During the hatch window the early birds are exposed up to 36 hours to the hatchers environment. Depending on circumstances dust, formaldehyde and feed deprivation negatively influences the chicks start.
The hatch window of broiler chickens hatch is 24-36 hours. Most chickens are normally pulled from the hatcher simultaneously at approximately 512 h of incubation. The period that chickens stay in a hatcher varies among individual chickens. During that period, chickens are exposed to various challenges: dust, high pathogen loads, formaldehyde treatment and feed and water deprivation.
Dust originates from fluff released from the hatchlings during drying, which breaks down into fine dust. Fine dust consists of particles < 10 µm and is able to enter the body via the lungs and air sacs and settle in all parts of the body.
Heat inactivated fine dust -used to mimic effects of dust in the research- resulted in greater growth rates, suggesting that dust might have a stimulatory effect on immune responses of chickens. Dust is also an important transport mechanism for pathogenic micro-organisms, like bacteria, viruses and fungi.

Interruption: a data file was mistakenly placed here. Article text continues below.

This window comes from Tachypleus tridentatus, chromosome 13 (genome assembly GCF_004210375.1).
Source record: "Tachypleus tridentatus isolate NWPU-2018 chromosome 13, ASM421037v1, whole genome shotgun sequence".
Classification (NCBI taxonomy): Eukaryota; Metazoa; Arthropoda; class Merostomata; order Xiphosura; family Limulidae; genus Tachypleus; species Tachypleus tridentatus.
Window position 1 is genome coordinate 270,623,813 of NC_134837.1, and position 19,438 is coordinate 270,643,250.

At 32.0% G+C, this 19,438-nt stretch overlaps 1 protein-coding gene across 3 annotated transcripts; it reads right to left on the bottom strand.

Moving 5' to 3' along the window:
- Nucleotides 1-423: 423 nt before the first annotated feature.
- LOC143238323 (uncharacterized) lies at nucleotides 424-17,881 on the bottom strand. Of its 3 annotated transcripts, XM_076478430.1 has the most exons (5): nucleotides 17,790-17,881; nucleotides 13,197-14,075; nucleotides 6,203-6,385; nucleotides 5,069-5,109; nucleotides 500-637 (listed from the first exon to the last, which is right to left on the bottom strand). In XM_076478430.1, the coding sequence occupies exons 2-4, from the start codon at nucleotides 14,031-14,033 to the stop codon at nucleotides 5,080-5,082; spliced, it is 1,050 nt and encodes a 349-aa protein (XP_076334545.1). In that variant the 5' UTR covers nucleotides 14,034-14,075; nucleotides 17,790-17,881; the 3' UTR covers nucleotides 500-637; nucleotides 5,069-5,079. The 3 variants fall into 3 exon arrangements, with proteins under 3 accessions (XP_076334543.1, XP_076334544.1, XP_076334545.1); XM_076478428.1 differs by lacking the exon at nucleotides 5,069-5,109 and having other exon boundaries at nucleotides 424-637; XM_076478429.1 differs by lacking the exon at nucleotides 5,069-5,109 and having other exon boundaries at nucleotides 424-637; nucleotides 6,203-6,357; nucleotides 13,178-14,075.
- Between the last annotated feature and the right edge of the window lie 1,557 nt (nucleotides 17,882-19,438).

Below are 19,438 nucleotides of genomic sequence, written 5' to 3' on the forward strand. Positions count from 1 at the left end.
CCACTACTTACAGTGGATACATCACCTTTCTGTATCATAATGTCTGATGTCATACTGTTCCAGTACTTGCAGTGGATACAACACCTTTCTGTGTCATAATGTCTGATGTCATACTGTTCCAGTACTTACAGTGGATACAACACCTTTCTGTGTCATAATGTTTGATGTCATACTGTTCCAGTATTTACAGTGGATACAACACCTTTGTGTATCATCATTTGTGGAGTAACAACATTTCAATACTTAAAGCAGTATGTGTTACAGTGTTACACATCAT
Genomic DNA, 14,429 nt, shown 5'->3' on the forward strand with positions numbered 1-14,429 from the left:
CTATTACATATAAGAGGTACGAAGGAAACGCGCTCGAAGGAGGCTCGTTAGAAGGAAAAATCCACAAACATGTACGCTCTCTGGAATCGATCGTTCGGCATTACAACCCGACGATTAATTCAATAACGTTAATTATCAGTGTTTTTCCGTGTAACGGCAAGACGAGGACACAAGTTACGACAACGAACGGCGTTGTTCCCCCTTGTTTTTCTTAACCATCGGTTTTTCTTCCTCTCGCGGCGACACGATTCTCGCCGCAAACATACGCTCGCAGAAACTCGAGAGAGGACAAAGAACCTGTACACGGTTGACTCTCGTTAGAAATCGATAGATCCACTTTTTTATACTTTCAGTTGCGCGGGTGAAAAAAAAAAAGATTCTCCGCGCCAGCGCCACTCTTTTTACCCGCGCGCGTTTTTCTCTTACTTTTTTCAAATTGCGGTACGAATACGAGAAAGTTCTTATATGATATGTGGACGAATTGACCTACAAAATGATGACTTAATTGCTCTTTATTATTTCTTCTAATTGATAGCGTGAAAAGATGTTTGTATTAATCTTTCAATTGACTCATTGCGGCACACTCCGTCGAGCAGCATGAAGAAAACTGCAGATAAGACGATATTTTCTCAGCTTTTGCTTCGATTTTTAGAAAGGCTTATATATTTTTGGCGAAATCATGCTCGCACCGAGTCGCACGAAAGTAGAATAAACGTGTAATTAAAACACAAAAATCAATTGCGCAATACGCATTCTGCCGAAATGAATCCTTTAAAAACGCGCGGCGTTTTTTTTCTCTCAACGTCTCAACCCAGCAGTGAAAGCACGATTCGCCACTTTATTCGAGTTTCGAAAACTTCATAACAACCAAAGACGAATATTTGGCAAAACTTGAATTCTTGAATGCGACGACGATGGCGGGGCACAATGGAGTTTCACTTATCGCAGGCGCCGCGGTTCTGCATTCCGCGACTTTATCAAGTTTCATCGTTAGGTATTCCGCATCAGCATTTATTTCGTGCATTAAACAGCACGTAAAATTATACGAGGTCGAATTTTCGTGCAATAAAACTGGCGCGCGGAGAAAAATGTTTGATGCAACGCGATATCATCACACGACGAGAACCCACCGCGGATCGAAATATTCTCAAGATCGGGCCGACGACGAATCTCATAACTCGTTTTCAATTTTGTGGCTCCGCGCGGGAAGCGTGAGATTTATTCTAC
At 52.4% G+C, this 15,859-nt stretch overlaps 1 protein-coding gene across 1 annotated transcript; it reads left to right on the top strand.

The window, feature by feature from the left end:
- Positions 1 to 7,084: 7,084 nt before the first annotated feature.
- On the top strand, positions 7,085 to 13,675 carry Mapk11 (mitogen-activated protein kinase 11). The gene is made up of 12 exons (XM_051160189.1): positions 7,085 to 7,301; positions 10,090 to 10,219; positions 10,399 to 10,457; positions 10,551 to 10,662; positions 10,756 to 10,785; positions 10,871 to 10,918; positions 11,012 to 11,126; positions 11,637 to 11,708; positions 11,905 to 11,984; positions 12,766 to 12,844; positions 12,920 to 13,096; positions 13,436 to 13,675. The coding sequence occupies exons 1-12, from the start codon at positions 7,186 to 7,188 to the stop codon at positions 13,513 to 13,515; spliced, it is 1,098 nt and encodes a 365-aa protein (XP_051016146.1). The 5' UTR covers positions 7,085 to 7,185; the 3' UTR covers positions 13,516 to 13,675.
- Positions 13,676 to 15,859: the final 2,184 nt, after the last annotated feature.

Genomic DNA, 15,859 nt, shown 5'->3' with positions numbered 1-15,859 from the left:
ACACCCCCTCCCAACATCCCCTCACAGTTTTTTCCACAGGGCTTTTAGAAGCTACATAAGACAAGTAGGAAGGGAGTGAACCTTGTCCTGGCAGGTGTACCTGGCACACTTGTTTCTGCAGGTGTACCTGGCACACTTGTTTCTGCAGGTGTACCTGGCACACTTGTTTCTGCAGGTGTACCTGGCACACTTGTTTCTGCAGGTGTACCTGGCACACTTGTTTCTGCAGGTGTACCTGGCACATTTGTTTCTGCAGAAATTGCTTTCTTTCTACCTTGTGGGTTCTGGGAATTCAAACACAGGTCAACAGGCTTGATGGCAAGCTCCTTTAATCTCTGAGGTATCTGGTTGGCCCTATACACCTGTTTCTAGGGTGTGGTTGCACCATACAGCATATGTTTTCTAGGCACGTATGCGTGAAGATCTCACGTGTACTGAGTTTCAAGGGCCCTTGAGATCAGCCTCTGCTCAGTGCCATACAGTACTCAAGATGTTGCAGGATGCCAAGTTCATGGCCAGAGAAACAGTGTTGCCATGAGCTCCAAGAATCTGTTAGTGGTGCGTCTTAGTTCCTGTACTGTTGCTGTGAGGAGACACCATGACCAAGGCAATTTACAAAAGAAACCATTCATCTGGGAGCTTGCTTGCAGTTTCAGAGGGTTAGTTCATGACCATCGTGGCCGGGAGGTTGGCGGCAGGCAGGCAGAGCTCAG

To reduce the spread of these micro-organisms, formaldehyde is often evaporated in the hatcher.
In current practice, broilers chickens are deprived of feed and water until placement at the farm. This period of feed deprivation results in a lower body weight at placement, lower organ weights and lower post-hatch growth, especially in early hatching chickens. Early hatching chickens are withheld from feed and water and exposed to dust and formaldehyde for the longest duration before they are pulled from the hatcher. These early chickens are most affected by conditions in the hatcher compared to later hatching chickens, which condition can be worsened by applying delayed feeding.
The effects of perinatal exposure to dust or formaldehyde, combined with the moment of first feed and water access, on development of broiler chickens at hatch and during the first week of life were studied.
4 experimental treatments (dust, form) were used from 468 until 512 h of incubation. After hatching, all chickens were assigned to 1 of 2 feeding treatments, early feeding or delayed feeding, and reared for a period of 7 days.
Body weight, and relative organ weight were measured; to measure immunological development a microbicidal capacity test and a monocyte activity test were carried out. Dust and formaldehyde during the hatching phase affect broiler chicken development at pulling from the incubator, however, no effect could be demonstrated during the 7 days rearing period.